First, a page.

Imaginary lines in space decide many of the rights and obligations of American life. These boundary lines have tremendous effects on our sense of self and to whom we feel connected. Far more than just emotional and psychological consequences flow from where we live and how we identify. In America, geography and identity determine one’s legal power and opportunity.
3 recently recorded incidents of unarmed black men being ridiculed or killed in America have surfaced online and sent communities across both coasts pleading for justice. The unfortunate stories of Ahmaud Arbery, Christian Cooper, and George Floyd during COVID provides powerful tools for Americans to reflect on our interconnectedness with fellow Americans from different backgrounds and geography.
The United States of America, a democracy founded on the equal dignity of every citizen rejects an ancient view that legal power and opportunity hinges upon accidents like parentage or geography. This is due to the fact that deeply rooted in American heritage and values is our core belief in the American Dream, a happy way of living that can be achieved by anyone in the U.S. by working hard.
Collectively, the lives of Ahmaud Arbery, Christian Cooper, and George Floyd serve as direct evidence against the American Dream in 2020. While many Americans are told to stay healthy, wear a mask, and protect yourself; marginalized black Americans are told to not jog, birdwatch, or protect yourself. All 3 recorded incidents are eye-opening and hard to watch at the same time.
As Macomb County’s longest-standing criminal defense firm we have seen all sorts of scenarios and sad stories. Although America’s criminal justice system tries to give every defendant a fair day in court; implicit bias lives in every government institution. Recently, we’ve realized a noteworthy trend in plea negotiations when representing clients facing felony charges of assaulting / resisting / or obstructing a police officer.
The following is an illustration of how Abdo Law attorneys successfully litigate an outright DISMISSAL of an Assaulting / Resisting / Obstructing Police case in Macomb County.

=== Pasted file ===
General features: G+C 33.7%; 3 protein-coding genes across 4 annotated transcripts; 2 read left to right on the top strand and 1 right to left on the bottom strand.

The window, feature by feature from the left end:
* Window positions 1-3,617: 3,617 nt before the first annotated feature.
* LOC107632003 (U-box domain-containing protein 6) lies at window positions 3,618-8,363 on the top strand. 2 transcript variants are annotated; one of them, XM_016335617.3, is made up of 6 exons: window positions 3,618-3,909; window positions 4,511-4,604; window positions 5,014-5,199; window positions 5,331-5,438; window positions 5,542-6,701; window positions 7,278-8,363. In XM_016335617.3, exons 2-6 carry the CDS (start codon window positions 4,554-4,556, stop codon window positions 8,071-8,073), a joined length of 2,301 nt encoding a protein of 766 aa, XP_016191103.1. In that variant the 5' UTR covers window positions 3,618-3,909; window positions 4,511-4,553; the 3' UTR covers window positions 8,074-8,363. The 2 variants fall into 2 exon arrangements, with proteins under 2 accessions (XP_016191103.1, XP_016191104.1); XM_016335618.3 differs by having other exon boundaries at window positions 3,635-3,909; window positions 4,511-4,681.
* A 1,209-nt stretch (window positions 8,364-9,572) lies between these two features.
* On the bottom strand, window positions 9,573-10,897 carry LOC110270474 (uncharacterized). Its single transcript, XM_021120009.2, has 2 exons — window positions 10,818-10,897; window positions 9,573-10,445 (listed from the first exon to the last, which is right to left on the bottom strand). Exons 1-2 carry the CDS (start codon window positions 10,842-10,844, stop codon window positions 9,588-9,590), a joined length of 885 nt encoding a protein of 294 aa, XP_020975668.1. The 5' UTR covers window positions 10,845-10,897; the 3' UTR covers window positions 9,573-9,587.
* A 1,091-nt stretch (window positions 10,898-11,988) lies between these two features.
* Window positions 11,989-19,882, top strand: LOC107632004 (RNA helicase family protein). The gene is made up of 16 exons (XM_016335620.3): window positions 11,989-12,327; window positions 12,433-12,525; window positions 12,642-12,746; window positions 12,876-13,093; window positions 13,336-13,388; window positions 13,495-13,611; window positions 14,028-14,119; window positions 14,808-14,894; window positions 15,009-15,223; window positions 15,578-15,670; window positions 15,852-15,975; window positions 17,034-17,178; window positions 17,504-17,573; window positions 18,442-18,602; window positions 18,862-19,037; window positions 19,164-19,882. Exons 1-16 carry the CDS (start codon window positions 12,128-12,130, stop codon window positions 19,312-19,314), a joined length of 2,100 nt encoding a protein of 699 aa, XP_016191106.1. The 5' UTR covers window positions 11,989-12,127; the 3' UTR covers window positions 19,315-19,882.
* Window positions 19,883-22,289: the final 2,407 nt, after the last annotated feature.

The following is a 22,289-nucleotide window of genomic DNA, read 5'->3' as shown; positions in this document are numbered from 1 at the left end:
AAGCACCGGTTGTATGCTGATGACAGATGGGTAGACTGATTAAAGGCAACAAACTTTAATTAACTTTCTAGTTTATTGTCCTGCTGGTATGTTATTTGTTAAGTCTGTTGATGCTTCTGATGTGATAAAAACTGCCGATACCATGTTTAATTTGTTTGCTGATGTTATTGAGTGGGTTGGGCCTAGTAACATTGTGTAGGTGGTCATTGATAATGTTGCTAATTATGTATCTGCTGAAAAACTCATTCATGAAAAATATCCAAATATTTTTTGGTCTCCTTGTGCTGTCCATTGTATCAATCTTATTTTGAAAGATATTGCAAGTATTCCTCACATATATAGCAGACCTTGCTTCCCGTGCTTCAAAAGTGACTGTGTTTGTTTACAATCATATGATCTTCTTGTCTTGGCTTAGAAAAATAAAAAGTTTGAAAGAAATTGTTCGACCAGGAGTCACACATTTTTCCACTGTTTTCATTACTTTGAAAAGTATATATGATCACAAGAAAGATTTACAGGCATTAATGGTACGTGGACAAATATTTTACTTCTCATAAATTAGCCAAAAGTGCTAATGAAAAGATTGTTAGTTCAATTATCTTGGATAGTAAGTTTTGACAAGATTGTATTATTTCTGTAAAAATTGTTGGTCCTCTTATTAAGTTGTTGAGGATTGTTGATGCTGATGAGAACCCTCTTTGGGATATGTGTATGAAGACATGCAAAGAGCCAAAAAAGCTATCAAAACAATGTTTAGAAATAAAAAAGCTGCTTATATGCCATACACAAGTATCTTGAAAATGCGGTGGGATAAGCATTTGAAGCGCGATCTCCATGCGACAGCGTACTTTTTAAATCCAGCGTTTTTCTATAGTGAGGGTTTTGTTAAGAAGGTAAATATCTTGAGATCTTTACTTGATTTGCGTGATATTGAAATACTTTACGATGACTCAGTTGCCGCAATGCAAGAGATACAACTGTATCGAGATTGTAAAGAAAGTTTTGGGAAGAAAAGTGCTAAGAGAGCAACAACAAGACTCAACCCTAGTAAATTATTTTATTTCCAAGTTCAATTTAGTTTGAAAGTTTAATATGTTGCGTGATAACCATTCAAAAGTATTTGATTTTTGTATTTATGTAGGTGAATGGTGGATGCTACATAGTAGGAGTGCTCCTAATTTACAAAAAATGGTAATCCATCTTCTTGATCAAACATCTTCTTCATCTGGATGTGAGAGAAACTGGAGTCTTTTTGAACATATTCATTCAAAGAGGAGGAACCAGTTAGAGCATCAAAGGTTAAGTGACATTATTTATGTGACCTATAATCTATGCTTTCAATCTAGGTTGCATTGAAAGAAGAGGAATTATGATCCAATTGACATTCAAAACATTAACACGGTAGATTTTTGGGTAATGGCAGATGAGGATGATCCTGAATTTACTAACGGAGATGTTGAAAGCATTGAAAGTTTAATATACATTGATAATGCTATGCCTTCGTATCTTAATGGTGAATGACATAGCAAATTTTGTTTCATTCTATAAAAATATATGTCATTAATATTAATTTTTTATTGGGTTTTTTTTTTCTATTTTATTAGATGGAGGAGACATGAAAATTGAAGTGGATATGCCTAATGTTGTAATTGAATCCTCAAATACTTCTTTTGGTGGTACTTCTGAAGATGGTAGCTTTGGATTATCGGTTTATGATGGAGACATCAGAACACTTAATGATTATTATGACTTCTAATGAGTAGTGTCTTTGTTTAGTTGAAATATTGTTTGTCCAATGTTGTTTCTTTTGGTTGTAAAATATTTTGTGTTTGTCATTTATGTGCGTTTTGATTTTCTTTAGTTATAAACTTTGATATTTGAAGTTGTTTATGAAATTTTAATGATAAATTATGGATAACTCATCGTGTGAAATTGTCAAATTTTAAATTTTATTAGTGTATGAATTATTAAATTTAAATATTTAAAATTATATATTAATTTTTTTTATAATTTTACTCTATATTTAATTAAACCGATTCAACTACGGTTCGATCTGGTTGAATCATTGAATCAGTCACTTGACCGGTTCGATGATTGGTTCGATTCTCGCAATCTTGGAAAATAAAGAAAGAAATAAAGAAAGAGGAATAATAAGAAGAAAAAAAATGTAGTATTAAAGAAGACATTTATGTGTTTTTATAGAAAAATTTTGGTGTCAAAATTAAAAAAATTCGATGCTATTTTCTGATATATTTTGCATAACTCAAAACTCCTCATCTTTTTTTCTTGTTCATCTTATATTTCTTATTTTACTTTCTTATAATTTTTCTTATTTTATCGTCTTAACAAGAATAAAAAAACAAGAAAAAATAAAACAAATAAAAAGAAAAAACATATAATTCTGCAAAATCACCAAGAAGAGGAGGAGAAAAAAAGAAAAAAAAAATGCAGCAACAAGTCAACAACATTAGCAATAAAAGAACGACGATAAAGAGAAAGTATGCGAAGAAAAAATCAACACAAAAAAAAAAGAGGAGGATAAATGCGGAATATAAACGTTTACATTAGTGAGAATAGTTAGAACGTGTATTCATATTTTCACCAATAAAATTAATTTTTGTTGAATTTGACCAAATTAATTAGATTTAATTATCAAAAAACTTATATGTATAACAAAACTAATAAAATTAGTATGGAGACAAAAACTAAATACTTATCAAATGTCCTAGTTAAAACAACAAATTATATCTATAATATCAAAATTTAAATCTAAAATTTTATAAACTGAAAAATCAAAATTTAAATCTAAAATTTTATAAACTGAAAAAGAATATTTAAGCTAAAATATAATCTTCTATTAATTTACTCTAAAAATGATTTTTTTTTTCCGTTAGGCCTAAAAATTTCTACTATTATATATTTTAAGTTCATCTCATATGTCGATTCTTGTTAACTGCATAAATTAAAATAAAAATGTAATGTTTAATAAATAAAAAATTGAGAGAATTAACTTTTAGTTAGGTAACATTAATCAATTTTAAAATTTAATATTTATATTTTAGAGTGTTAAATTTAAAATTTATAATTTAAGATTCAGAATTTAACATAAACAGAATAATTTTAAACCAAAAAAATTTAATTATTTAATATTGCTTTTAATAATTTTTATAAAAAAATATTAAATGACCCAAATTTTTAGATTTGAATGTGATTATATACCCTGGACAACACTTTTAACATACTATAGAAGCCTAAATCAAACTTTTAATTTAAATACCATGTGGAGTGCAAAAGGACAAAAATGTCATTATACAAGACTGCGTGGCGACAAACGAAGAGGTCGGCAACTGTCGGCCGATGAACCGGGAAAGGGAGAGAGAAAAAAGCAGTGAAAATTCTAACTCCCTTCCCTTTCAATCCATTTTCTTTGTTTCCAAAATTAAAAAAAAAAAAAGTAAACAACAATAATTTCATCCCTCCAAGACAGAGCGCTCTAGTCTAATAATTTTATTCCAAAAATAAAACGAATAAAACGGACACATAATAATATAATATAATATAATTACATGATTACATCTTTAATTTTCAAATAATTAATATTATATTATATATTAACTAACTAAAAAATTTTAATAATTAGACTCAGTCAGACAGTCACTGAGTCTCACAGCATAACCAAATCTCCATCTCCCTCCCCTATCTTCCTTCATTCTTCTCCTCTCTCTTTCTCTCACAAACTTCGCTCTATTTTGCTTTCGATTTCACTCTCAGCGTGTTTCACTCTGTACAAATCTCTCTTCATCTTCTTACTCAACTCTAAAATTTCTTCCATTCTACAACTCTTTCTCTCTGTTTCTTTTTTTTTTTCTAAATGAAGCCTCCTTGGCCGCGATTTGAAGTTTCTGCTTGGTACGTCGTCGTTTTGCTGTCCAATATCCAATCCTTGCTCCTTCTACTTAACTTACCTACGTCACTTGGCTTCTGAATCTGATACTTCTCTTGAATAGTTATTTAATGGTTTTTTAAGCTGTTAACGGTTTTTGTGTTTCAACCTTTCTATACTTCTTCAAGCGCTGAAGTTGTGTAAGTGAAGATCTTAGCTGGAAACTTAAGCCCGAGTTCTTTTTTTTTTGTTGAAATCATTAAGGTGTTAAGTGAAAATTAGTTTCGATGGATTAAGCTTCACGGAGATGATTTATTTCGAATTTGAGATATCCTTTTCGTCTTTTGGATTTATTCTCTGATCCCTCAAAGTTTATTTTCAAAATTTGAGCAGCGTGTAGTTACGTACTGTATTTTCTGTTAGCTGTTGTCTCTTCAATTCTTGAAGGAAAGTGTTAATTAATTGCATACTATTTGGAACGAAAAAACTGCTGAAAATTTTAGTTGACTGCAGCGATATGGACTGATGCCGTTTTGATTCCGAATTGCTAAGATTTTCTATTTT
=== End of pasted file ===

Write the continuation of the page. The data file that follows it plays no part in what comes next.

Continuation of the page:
Police officers and prosecutors work together to convict defendants. Prosecutors across Michigan typically categorize Assaulting / Resisting / Obstructing / Police as a ‘policy’ case in order to protect their own and the community at large. In cases prosecuted by the Macomb County Prosecutor’s Office, policy cases cannot be resolved through a misdemeanor plea deal reduction, absent exceptions.
While police officers are supposed to give prosecutors enough admissible evidence necessary to convict defendants; what happens when they don’t but still bring charges for assaulting / resisting / obstructing a police officer?
Defending an assault upon police case requires deft touch. In May 2019, we were hired to defend a middle-aged man charged in Clinton Township with assaulting / resisting / obstructing police – 3 Macomb County officers to be exact.
God willing, our client was able to fight his case in a court of law and wasn’t senselessly shot or killed after being accused of resisting arrest.
On the first court date, the prosecutor came out strong and reiterated no reductions on policy cases. When we prompted the prosecution to watch body cam footage for a more accurate version of the incident, an assistant prosecutor retorted, “I’m more concerned with the fact that your client pulled a police officer’s taser out of his back.” In full justice mode, we replied “if you never should have been arrested in the first place, you’d do the same thing.”
Truth seeking requires added attention, active listening, and focused energy. Abdo Law attorneys are professional truth seekers equipped to go toe-to-toe with the biggest and maddest government institutions. All 3 officers had a reality check after we filed a motion to quash which included verbatim language from multiple officers’ body cam footage. Eventually, all 3 officers agreed to dismiss a felony policy case – Assaulting Resisting Obstructing Police… WHY?
Honesty > Brutality
In Michigan, the elements of the crime of resisting arrest  are: